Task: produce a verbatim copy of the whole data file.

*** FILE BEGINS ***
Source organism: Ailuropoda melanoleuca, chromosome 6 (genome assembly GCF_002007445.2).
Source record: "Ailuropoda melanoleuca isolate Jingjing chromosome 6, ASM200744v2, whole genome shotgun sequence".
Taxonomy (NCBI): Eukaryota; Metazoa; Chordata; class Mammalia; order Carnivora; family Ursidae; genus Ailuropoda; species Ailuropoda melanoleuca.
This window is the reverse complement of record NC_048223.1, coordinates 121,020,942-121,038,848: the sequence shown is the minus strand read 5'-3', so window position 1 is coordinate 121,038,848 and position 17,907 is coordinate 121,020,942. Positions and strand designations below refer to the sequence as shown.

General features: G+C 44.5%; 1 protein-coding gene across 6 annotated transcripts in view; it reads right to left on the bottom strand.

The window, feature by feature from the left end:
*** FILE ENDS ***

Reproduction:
Source organism: Ailuropoda melanoleuca, chromosome 6 (genome assembly GCF_002007445.2).
Source record: "Ailuropoda melanoleuca isolate Jingjing chromosome 6, ASM200744v2, whole genome shotgun sequence".
Taxonomy (NCBI): Eukaryota; Metazoa; Chordata; class Mammalia; order Carnivora; family Ursidae; genus Ailuropoda; species Ailuropoda melanoleuca.
This window is the reverse complement of record NC_048223.1, coordinates 121,020,942-121,038,848: the sequence shown is the minus strand read 5'-3', so window position 1 is coordinate 121,038,848 and position 17,907 is coordinate 121,020,942. Positions and strand designations below refer to the sequence as shown.

General features: G+C 44.5%; 1 protein-coding gene across 6 annotated transcripts in view; it reads right to left on the bottom strand.

The window, feature by feature from the left end: